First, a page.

Isaac Asimov, one of the great explainers of the age, died on 6 April, aged 72.
Born in Russia, just after the revolution, of Jewish parents (although he speculated that the name might be Islamic, meaning son of Hassim, with Uzbek roots), Asimov emigrated with his family to Brooklyn at the age of 3. His early life revolved around his father’s candy store, where he taught himself to read with the magazines on the shelves and first encountered science fiction. He received a PhD in chemistry at Columbia, became professor of biochemistry at Boston University Medical School, and was co-author of the text Biochemistry and Human Metabolism. But he became world famous for his work in science fiction and the popularization of science.
Like T.H. Huxley, Asimov was motivated by profoundly democratic impulses to communicate science to the public. “Science is too important”, he said paraphrasing Clemenceau, “to be left to the scientists.” It will never be known how many practicing scientists owe their initial inspiration to a book, article or short story by Asimov — nor how many ordinary citizens are sympathetic to the scientific enterprise for the same reason. M. Minskey, one of the pioneers of artificial intelligence, was first motivated by Asimov’s robot stories (conceived to illustrate human/robot partnerships and to counter the prevailing notion, going back to Frankenstein, of robots as necessarily malign). At a time when science fiction was mainly devoted to action and adventure, Asimov introduced puzzle-solving themes that taught science and thinking along the way.
A number of his phrases and ideas have insinuated themselves into the culture of science — his description of the Solar System as “four planets plus debris”, for example, and his notion of carrying icebergs from the rings of Saturn to the arid wastelands of Mars.
His output was prodigious, approaching 500 volumes, always in his characteristically straightforward and plainspeaking syntax. The Science Fiction Writers of America voted Nightfall the best science fiction short story of “all time”. He received prizes from the American Association for the Advancement of Science, and over a dozen honorary degrees. His interests were not restricted to science: his legacy includes two-volume guides to Shakespeare and the Bible, and a thick commentary on Byron’s Don Juan. The Foundation series on the decline of a galactic empire was based on a close reading of Gibbon’s Decline and Fall of the Roman Empire, a principal theme being the effort to keep science alive as the Dark Ages rolled in.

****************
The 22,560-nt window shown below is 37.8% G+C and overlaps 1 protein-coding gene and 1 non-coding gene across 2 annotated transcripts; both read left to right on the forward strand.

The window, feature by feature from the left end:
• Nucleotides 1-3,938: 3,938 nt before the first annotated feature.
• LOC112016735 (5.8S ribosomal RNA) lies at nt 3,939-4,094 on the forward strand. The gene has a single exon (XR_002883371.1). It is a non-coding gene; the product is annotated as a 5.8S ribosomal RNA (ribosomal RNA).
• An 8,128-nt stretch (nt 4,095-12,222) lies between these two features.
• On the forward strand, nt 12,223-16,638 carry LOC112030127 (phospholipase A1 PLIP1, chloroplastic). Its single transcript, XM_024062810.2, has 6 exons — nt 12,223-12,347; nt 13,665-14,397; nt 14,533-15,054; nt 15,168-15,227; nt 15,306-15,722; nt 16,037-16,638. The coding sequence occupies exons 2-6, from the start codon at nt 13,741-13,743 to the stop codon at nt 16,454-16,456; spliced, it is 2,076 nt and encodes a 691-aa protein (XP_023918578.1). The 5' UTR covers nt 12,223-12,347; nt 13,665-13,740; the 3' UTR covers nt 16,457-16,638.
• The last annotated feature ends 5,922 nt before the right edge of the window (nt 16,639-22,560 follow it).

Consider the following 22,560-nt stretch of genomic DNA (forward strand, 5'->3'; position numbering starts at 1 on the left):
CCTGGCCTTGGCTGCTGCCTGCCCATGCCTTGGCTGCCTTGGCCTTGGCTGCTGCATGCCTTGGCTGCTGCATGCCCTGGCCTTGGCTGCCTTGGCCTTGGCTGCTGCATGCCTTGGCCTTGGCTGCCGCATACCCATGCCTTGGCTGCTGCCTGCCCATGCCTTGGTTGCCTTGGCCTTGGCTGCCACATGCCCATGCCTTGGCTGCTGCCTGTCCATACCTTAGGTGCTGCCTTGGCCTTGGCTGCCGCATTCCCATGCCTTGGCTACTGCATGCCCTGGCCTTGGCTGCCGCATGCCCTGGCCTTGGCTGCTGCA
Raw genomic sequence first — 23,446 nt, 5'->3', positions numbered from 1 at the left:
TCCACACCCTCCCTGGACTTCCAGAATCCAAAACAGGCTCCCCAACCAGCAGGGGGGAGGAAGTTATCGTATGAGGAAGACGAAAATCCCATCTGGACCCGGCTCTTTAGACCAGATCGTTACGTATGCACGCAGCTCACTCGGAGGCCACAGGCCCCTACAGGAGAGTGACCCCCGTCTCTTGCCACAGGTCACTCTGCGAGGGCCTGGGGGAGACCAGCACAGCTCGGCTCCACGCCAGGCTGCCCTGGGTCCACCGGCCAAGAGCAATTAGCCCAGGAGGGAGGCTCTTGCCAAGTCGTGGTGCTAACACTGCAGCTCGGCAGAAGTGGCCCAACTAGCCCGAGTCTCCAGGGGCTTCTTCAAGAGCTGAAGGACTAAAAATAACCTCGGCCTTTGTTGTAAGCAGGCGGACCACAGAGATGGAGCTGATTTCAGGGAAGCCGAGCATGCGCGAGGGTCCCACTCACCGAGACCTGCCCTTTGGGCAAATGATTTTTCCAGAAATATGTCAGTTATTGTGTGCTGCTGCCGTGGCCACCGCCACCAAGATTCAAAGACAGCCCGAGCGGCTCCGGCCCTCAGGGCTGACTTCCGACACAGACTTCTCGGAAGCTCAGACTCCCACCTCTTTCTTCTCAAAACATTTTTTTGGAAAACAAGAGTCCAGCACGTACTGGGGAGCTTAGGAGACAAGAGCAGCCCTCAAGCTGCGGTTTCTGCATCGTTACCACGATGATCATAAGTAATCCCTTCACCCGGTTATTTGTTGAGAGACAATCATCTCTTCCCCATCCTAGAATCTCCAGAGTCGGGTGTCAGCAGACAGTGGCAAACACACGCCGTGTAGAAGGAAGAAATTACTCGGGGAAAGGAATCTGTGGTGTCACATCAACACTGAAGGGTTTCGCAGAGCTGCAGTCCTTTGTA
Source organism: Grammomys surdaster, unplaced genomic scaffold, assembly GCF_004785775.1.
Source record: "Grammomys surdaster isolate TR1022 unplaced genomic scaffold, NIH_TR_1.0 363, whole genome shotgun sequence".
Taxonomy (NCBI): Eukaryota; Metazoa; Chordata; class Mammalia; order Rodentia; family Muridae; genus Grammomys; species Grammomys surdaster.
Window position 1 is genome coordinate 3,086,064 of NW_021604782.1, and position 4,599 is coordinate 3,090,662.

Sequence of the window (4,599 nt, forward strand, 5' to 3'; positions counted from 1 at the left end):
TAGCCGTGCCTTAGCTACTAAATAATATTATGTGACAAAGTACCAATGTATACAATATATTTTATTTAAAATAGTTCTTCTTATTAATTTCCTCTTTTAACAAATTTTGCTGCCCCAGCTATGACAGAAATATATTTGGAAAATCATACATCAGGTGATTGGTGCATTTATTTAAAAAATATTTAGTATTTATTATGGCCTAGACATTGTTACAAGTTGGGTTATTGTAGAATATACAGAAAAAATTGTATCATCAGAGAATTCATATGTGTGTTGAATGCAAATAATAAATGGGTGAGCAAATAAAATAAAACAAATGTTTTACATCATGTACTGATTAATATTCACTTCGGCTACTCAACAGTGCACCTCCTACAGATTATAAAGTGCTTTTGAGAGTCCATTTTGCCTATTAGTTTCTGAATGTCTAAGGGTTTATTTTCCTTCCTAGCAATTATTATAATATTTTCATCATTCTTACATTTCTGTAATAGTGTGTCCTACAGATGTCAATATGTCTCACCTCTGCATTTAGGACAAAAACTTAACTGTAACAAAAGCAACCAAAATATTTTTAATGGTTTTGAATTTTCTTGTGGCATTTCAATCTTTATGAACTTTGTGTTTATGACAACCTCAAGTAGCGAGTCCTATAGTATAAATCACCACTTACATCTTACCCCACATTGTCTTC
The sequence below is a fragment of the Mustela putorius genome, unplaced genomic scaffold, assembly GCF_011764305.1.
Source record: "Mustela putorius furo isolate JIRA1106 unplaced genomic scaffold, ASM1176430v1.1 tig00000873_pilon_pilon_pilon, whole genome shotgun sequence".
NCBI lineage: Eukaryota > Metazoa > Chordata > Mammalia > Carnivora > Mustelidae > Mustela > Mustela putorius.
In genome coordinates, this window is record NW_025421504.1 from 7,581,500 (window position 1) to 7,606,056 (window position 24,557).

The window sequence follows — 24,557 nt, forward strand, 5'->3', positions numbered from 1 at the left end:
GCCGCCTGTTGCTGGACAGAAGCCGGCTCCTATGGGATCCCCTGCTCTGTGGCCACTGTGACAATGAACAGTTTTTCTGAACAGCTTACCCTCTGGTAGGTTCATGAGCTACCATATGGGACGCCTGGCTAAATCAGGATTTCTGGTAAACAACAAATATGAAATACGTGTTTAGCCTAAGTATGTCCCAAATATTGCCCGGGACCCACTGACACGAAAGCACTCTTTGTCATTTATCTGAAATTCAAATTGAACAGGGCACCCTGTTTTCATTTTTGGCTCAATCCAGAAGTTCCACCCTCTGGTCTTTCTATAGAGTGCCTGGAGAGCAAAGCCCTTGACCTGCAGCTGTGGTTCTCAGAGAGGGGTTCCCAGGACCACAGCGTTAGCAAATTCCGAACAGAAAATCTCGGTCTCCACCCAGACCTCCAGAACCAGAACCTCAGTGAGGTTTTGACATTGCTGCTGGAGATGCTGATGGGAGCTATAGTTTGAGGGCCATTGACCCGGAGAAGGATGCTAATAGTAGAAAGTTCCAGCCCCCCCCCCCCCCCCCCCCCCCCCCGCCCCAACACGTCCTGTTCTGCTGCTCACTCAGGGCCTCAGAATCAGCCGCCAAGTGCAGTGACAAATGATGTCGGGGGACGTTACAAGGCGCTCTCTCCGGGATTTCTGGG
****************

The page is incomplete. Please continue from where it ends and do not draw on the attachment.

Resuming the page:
Asimov spoke out in favour of science and reason and against pseudoscience and superstition. He was a founding fellow of the Committee for Scientific Claims of the Paranormal, and President of the American Humanist Association. He was not afraid to criticize the US government and was deeply committed to stabilizing world population growth.
As someone born in poverty, and possessed by a lifelong passion to write and explain, Asimov by his own standards led a successful and happy life. In one of his last books he wrote that “my life has just about run its course and I don’t really expect to live much longer”. However, he went on, his love for his wife, the psychiatrist Janet Jepson, and hers for him sustaining him. “It’s been a good life, and I’m satisfied with it. So please don’t worry about me.”
I don’t. Instead, I worry about the rest of us, with no Isaac Asimov around to inspire the young to learning and to science.